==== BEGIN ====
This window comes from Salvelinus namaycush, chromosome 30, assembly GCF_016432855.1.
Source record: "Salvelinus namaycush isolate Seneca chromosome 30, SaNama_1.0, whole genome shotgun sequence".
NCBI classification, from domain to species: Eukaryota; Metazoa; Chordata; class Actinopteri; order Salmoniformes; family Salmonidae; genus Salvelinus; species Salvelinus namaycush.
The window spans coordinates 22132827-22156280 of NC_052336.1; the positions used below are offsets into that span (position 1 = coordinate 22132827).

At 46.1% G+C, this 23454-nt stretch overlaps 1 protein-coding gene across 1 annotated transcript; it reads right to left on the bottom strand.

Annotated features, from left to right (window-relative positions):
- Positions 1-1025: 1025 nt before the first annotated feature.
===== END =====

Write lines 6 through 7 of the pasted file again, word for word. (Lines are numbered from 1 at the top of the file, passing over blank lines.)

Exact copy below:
Annotated features, from left to right (window-relative positions):
- Positions 1-1025: 1025 nt before the first annotated feature.